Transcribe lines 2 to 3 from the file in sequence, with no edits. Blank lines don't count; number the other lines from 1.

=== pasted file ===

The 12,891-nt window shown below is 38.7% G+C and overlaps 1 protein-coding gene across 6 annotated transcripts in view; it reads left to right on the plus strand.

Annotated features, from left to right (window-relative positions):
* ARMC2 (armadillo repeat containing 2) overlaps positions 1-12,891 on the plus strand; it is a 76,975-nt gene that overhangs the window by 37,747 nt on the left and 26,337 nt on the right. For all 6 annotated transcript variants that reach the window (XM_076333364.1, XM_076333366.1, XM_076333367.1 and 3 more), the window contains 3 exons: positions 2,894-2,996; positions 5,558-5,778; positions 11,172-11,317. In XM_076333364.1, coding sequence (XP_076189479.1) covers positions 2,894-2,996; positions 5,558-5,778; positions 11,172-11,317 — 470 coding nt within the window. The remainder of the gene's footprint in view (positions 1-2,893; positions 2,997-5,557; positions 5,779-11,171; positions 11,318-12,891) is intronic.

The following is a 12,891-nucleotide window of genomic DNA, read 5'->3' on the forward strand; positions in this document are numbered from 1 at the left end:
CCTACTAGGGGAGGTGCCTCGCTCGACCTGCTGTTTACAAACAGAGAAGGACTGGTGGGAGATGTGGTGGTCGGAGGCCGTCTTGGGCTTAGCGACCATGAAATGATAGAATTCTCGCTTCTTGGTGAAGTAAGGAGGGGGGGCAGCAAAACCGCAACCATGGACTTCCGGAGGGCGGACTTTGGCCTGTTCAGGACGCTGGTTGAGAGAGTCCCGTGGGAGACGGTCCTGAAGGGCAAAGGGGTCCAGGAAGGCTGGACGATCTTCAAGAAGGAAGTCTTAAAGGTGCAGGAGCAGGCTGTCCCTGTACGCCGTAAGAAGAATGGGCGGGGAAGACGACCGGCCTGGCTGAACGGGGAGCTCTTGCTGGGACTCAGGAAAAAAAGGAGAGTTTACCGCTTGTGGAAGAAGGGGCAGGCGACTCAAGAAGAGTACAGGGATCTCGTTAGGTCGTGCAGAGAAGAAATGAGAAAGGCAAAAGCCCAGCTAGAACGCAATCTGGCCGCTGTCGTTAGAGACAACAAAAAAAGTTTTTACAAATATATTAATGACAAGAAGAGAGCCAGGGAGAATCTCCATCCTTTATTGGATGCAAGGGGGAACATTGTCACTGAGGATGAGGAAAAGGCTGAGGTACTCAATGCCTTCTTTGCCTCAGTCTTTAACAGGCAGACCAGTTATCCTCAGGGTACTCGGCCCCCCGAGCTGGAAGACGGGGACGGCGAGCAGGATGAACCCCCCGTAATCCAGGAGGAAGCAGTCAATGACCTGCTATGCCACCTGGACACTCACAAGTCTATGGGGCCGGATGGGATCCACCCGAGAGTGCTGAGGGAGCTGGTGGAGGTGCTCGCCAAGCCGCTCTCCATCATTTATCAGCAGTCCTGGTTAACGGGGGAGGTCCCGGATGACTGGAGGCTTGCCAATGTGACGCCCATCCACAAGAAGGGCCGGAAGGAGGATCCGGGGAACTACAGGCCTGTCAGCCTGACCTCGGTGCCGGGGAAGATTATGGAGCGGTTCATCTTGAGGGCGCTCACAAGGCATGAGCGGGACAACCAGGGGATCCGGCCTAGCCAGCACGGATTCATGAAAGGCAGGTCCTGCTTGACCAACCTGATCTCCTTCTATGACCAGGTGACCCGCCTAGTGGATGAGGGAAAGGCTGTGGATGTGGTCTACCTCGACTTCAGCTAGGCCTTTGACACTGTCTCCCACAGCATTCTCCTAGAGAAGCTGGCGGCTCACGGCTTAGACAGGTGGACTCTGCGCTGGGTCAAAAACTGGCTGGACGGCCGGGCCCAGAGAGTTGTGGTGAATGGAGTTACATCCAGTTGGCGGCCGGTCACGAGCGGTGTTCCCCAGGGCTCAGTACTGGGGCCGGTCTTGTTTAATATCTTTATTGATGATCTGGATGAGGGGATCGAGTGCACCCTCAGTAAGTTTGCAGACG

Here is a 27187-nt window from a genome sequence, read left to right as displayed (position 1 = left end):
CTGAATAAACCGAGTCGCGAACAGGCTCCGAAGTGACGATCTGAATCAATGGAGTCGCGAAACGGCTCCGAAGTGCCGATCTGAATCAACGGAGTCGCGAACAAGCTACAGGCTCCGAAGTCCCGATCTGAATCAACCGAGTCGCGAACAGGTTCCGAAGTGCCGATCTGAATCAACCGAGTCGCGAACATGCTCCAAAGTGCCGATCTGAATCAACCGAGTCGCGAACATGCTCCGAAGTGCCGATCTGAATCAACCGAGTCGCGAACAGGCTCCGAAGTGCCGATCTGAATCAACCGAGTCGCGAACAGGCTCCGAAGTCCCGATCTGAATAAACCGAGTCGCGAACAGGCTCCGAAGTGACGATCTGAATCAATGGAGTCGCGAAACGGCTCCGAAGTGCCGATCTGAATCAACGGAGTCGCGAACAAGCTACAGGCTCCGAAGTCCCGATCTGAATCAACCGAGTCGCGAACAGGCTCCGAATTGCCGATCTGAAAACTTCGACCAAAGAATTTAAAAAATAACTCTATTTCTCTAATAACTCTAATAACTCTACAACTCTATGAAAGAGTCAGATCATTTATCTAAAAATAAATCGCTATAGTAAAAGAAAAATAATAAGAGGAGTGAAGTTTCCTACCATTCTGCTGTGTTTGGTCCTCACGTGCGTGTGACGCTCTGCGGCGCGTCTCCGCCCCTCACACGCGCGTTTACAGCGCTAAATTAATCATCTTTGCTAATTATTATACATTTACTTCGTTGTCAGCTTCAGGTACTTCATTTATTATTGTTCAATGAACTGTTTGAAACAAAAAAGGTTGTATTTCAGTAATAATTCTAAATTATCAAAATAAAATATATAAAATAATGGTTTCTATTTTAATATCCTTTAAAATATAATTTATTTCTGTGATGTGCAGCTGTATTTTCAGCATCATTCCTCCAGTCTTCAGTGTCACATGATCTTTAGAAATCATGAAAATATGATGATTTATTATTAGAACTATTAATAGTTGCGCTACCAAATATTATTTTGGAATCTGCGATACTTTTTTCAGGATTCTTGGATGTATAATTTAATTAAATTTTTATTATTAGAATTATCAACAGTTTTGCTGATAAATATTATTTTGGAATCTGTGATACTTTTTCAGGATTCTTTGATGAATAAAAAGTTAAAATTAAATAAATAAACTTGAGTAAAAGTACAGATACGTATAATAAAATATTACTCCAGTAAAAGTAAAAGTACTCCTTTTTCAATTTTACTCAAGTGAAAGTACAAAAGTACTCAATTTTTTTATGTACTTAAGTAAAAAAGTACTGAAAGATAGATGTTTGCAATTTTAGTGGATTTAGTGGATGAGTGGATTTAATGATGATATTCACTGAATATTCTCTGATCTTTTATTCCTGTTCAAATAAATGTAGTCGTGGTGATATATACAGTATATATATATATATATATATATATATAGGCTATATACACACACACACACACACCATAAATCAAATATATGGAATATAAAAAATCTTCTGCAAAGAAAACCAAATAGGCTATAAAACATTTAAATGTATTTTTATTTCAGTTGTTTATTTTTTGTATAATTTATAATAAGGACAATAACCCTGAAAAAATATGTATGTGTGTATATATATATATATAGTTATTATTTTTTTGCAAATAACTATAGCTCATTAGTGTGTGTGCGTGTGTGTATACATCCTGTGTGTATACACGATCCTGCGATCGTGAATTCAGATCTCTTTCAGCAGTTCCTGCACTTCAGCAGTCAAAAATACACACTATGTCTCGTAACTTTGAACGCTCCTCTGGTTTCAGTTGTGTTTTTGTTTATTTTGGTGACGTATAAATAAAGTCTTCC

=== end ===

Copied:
Annotated features, from left to right (window-relative positions):
* ARMC2 (armadillo repeat containing 2) overlaps positions 1-12,891 on the plus strand; it is a 76,975-nt gene that overhangs the window by 37,747 nt on the left and 26,337 nt on the right. For all 6 annotated transcript variants that reach the window (XM_076333364.1, XM_076333366.1, XM_076333367.1 and 3 more), the window contains 3 exons: positions 2,894-2,996; positions 5,558-5,778; positions 11,172-11,317. In XM_076333364.1, coding sequence (XP_076189479.1) covers positions 2,894-2,996; positions 5,558-5,778; positions 11,172-11,317 — 470 coding nt within the window. The remainder of the gene's footprint in view (positions 1-2,893; positions 2,997-5,557; positions 5,779-11,171; positions 11,318-12,891) is intronic.